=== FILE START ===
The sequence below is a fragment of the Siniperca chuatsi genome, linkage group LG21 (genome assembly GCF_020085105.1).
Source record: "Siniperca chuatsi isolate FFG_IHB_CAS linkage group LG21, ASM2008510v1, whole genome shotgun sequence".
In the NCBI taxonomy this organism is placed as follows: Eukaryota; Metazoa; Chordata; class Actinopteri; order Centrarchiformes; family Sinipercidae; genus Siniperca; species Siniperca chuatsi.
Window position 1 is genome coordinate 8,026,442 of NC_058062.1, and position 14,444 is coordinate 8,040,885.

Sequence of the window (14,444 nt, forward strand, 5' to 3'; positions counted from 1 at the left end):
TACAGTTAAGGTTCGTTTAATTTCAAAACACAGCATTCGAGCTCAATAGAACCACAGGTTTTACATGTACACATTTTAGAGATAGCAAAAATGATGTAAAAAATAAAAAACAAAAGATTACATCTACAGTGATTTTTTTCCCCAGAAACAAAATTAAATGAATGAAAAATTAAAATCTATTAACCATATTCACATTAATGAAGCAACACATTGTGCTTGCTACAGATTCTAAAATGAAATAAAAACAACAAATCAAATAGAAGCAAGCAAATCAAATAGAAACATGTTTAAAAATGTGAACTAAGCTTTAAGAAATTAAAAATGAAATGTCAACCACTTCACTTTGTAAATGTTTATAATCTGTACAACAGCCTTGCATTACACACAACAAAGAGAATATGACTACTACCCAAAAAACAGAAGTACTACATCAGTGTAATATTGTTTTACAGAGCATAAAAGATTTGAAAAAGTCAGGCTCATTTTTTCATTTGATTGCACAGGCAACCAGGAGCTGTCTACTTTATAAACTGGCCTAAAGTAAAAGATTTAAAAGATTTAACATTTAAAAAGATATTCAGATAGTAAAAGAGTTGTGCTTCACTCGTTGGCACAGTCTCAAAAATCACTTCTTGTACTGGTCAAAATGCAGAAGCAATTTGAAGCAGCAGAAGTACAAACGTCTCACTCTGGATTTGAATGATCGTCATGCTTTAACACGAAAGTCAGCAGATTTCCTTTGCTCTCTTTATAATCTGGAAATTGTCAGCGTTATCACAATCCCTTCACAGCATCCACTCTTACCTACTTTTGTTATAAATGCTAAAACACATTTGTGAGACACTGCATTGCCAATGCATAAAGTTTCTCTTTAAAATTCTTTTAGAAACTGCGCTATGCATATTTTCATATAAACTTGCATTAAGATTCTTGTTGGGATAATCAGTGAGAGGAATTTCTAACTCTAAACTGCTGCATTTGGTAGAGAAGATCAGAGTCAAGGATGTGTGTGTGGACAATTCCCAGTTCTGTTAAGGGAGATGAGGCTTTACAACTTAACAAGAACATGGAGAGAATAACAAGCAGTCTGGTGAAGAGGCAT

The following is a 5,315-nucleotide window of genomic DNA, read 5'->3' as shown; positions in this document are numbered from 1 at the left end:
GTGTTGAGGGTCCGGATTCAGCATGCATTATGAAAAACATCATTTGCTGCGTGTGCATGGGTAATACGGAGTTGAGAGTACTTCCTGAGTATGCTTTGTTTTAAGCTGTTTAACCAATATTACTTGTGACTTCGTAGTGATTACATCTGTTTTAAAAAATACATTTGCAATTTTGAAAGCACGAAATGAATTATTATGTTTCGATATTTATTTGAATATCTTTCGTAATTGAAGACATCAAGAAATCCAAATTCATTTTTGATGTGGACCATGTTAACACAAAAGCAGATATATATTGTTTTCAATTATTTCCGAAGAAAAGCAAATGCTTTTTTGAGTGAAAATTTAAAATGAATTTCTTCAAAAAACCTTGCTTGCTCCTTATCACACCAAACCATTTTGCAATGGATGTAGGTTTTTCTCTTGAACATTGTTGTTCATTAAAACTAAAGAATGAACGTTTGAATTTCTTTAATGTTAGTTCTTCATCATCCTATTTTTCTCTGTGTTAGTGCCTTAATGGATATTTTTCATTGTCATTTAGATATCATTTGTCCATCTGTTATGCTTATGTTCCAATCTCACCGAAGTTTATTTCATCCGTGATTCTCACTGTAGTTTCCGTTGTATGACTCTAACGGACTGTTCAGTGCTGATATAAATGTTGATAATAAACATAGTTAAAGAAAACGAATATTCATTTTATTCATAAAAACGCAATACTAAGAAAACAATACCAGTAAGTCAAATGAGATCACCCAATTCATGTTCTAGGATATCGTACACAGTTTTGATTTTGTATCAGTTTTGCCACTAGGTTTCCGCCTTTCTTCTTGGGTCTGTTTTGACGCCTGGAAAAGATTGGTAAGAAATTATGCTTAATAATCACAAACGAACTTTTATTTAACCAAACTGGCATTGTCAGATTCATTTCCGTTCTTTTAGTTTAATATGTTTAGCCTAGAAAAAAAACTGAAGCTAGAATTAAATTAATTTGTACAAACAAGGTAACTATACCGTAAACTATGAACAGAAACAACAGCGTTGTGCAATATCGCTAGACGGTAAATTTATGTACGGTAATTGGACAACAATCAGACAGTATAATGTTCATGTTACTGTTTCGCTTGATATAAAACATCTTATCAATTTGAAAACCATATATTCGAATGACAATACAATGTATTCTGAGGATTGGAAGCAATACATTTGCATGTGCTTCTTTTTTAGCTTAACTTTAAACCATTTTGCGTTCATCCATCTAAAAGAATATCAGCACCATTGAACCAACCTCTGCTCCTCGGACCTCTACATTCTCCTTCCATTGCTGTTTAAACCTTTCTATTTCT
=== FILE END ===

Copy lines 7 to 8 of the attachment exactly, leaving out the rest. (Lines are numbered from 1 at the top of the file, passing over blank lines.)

The following is a 5,315-nucleotide window of genomic DNA, read 5'->3' as shown; positions in this document are numbered from 1 at the left end:
GTGTTGAGGGTCCGGATTCAGCATGCATTATGAAAAACATCATTTGCTGCGTGTGCATGGGTAATACGGAGTTGAGAGTACTTCCTGAGTATGCTTTGTTTTAAGCTGTTTAACCAATATTACTTGTGACTTCGTAGTGATTACATCTGTTTTAAAAAATACATTTGCAATTTTGAAAGCACGAAATGAATTATTATGTTTCGATATTTATTTGAATATCTTTCGTAATTGAAGACATCAAGAAATCCAAATTCATTTTTGATGTGGACCATGTTAACACAAAAGCAGATATATATTGTTTTCAATTATTTCCGAAGAAAAGCAAATGCTTTTTTGAGTGAAAATTTAAAATGAATTTCTTCAAAAAACCTTGCTTGCTCCTTATCACACCAAACCATTTTGCAATGGATGTAGGTTTTTCTCTTGAACATTGTTGTTCATTAAAACTAAAGAATGAACGTTTGAATTTCTTTAATGTTAGTTCTTCATCATCCTATTTTTCTCTGTGTTAGTGCCTTAATGGATATTTTTCATTGTCATTTAGATATCATTTGTCCATCTGTTATGCTTATGTTCCAATCTCACCGAAGTTTATTTCATCCGTGATTCTCACTGTAGTTTCCGTTGTATGACTCTAACGGACTGTTCAGTGCTGATATAAATGTTGATAATAAACATAGTTAAAGAAAACGAATATTCATTTTATTCATAAAAACGCAATACTAAGAAAACAATACCAGTAAGTCAAATGAGATCACCCAATTCATGTTCTAGGATATCGTACACAGTTTTGATTTTGTATCAGTTTTGCCACTAGGTTTCCGCCTTTCTTCTTGGGTCTGTTTTGACGCCTGGAAAAGATTGGTAAGAAATTATGCTTAATAATCACAAACGAACTTTTATTTAACCAAACTGGCATTGTCAGATTCATTTCCGTTCTTTTAGTTTAATATGTTTAGCCTAGAAAAAAAACTGAAGCTAGAATTAAATTAATTTGTACAAACAAGGTAACTATACCGTAAACTATGAACAGAAACAACAGCGTTGTGCAATATCGCTAGACGGTAAATTTATGTACGGTAATTGGACAACAATCAGACAGTATAATGTTCATGTTACTGTTTCGCTTGATATAAAACATCTTATCAATTTGAAAACCATATATTCGAATGACAATACAATGTATTCTGAGGATTGGAAGCAATACATTTGCATGTGCTTCTTTTTTAGCTTAACTTTAAACCATTTTGCGTTCATCCATCTAAAAGAATATCAGCACCATTGAACCAACCTCTGCTCCTCGGACCTCTACATTCTCCTTCCATTGCTGTTTAAACCTTTCTATTTCT